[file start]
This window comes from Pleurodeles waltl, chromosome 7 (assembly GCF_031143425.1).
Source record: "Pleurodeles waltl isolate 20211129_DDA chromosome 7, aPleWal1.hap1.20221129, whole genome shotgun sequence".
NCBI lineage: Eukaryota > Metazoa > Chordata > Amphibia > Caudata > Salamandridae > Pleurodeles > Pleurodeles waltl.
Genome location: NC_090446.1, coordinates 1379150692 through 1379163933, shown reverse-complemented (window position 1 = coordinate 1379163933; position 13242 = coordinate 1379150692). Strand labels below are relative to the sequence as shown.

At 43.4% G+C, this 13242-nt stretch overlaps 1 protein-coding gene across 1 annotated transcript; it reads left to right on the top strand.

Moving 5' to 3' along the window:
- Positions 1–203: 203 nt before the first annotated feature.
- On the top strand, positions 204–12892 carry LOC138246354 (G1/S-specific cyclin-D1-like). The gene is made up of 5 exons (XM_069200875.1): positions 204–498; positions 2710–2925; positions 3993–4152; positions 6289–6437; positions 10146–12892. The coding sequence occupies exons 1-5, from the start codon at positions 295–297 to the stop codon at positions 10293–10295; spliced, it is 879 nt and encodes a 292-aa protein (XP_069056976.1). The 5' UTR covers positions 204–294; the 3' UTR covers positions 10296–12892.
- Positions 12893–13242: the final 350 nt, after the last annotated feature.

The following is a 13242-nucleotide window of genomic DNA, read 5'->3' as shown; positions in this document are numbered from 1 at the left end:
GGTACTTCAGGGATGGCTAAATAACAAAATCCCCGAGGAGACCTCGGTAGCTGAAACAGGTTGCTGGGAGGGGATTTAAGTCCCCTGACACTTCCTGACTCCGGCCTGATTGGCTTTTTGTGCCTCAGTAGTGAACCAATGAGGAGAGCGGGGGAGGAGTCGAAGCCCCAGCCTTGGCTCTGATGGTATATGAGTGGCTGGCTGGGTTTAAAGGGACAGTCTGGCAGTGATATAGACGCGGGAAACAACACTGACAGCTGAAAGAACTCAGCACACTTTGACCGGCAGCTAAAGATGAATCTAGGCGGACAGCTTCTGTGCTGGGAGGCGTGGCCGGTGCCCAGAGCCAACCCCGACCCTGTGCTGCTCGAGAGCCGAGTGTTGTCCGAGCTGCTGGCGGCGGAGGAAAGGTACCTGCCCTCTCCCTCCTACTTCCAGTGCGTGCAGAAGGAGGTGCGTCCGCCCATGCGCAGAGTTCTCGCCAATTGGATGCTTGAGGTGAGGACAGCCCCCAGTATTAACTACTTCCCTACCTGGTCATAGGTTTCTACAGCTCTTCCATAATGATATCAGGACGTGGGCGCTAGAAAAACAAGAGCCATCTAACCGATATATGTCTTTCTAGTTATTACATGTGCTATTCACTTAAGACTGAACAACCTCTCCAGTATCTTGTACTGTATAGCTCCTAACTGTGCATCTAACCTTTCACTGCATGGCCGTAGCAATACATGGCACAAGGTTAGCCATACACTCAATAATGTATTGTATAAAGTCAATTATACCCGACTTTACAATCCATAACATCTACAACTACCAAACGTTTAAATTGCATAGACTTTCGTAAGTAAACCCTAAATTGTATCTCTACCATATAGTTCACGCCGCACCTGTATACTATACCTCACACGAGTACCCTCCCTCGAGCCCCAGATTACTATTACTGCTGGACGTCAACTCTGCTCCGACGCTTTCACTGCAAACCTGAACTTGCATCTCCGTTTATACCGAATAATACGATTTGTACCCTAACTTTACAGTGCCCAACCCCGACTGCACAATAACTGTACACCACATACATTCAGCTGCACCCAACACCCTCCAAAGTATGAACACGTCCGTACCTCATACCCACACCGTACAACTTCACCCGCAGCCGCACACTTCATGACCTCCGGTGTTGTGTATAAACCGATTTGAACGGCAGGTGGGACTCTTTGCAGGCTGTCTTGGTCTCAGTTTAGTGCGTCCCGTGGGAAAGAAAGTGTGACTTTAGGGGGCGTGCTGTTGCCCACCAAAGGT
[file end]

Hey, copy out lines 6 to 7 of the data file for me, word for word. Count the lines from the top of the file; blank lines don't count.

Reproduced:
Moving 5' to 3' along the window:
- Positions 1–203: 203 nt before the first annotated feature.